When planning a unit of work it is appropriate to use objectives that form both constructing and transforming knowledge. Constructing knowledge is when students learn about concepts, facts or procedures, whilst transforming knowledge is when students apply their constructed knowledge in new situations. Another interesting way to try to remember which is what is applying it to Blooms Taxonomy.
Levels 1-3- Remember, understand and apply are Constructing knowledge
Levels 4-6- Analyse, evaluate and create are transforming knowledge
This week we have been revising the information we have received on this topic and Aspen from My journey- Learning and teaching using ICTs summarises so well the types of knowledge in relation to the Australian curriculum. Science, Geography and History have explicitly outlined which content descriptors are constructing knowledge and which are transforming knowledge, while the maths and English learning areas this isn’t so clear.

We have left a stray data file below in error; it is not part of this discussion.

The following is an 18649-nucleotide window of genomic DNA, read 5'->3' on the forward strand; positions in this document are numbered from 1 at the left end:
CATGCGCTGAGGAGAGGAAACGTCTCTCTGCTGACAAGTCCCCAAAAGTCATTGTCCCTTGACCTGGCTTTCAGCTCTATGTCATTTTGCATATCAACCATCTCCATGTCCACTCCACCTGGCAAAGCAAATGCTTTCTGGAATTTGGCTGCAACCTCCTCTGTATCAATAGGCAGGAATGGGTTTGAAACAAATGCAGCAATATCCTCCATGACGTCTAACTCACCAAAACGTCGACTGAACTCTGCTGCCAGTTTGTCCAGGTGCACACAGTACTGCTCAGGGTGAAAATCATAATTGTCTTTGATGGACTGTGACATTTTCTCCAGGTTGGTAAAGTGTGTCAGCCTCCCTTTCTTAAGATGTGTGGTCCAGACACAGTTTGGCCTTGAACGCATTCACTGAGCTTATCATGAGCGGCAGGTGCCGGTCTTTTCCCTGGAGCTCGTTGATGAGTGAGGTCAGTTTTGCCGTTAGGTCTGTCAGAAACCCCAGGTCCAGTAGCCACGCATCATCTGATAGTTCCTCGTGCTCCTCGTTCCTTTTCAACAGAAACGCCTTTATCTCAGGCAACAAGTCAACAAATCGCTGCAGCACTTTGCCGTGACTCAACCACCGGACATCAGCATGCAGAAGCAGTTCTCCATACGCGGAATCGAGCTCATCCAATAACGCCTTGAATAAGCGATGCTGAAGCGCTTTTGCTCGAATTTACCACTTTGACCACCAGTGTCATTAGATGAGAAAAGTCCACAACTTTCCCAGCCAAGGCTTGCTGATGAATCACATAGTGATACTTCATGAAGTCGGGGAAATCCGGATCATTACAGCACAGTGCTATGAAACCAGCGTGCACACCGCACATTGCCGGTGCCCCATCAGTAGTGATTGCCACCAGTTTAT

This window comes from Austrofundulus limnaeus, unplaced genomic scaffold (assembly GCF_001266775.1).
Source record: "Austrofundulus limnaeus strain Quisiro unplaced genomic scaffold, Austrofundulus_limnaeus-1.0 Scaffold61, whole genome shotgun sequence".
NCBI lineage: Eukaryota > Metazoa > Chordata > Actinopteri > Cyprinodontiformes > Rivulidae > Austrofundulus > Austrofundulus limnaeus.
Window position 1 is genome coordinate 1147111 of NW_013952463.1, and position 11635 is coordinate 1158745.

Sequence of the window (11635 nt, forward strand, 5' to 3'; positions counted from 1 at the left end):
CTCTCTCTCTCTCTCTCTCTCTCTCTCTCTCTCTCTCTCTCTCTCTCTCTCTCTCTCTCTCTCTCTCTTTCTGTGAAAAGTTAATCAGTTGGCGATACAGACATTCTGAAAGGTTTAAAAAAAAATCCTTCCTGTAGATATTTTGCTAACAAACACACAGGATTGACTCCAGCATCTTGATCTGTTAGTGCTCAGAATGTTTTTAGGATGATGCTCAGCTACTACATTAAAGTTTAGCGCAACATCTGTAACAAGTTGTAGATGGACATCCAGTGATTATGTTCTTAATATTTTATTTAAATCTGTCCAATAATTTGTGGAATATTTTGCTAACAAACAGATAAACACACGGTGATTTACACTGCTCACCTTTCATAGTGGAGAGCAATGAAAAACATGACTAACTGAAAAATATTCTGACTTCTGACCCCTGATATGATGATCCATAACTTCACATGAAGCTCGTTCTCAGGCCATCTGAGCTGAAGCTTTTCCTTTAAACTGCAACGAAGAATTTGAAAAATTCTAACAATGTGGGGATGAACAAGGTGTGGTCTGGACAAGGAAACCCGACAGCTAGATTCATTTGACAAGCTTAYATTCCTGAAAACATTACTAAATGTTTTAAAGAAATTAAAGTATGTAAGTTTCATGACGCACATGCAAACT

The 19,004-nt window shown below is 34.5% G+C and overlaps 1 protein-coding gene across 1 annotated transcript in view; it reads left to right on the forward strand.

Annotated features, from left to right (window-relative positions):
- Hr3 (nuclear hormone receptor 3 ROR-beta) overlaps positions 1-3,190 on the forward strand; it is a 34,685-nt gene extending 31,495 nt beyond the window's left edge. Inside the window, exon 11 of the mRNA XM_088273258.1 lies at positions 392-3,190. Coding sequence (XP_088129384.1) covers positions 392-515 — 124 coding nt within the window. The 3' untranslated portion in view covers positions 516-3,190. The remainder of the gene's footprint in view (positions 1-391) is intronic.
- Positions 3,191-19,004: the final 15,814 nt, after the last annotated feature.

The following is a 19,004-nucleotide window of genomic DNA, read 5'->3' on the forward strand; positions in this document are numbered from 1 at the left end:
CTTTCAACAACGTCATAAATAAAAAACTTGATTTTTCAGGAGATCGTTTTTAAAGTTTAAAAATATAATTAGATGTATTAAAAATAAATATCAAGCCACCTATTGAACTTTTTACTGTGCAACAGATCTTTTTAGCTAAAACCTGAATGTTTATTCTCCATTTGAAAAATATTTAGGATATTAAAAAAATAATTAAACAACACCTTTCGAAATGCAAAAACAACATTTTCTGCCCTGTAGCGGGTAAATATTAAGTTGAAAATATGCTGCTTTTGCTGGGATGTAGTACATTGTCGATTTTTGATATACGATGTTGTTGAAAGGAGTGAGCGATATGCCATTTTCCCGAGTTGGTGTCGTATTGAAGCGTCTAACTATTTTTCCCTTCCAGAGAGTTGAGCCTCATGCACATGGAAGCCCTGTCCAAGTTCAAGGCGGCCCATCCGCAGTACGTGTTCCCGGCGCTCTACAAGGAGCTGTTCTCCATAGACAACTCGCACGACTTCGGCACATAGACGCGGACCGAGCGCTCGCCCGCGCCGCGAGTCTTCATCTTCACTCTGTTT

Science Curriculum: 1. Science understanding- Constructing knowledge 2. Science as a human endeavour Transforming knowledge 3. Science inquiry skills- Contains both transforming and constructing knowledge
History curriculum: 1. Historical knowledge and understanding constructing knowledge 2. historical skills- transforming knowledge
Geography curriculum: 1. Geographical knowledge and understanding- constructing knowledge 2. Geographical inquiry and skills- transforming knowledge
As mentioned previously, this information is not explicit in the maths and English curriculums, so in order to determine which knowledge a content descriptor is, the teacher needs to ask the following question:
Is the content descriptor asking students to know: – facts or concepts, or – how to perform a task?
Facts and concepts are relevant to constructing knowledge, while performing a task is transforming knowledge.